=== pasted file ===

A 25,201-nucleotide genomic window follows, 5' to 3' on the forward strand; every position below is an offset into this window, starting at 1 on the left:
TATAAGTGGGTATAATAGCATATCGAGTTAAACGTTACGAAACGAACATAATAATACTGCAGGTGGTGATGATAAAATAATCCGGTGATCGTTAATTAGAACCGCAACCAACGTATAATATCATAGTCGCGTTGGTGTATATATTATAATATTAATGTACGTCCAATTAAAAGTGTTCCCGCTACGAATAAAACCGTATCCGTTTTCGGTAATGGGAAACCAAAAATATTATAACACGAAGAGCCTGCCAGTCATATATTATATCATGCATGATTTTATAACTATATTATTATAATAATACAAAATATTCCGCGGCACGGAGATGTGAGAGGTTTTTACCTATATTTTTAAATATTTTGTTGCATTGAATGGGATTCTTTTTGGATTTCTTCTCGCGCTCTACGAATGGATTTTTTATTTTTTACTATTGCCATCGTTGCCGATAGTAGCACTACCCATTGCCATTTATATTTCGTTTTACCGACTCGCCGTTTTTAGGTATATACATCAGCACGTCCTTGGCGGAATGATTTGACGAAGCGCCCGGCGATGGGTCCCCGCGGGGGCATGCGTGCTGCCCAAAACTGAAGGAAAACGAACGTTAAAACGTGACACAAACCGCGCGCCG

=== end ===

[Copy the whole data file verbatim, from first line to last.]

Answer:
A 25,201-nucleotide genomic window follows, 5' to 3' on the forward strand; every position below is an offset into this window, starting at 1 on the left:
TATAAGTGGGTATAATAGCATATCGAGTTAAACGTTACGAAACGAACATAATAATACTGCAGGTGGTGATGATAAAATAATCCGGTGATCGTTAATTAGAACCGCAACCAACGTATAATATCATAGTCGCGTTGGTGTATATATTATAATATTAATGTACGTCCAATTAAAAGTGTTCCCGCTACGAATAAAACCGTATCCGTTTTCGGTAATGGGAAACCAAAAATATTATAACACGAAGAGCCTGCCAGTCATATATTATATCATGCATGATTTTATAACTATATTATTATAATAATACAAAATATTCCGCGGCACGGAGATGTGAGAGGTTTTTACCTATATTTTTAAATATTTTGTTGCATTGAATGGGATTCTTTTTGGATTTCTTCTCGCGCTCTACGAATGGATTTTTTATTTTTTACTATTGCCATCGTTGCCGATAGTAGCACTACCCATTGCCATTTATATTTCGTTTTACCGACTCGCCGTTTTTAGGTATATACATCAGCACGTCCTTGGCGGAATGATTTGACGAAGCGCCCGGCGATGGGTCCCCGCGGGGGCATGCGTGCTGCCCAAAACTGAAGGAAAACGAACGTTAAAACGTGACACAAACCGCGCGCCG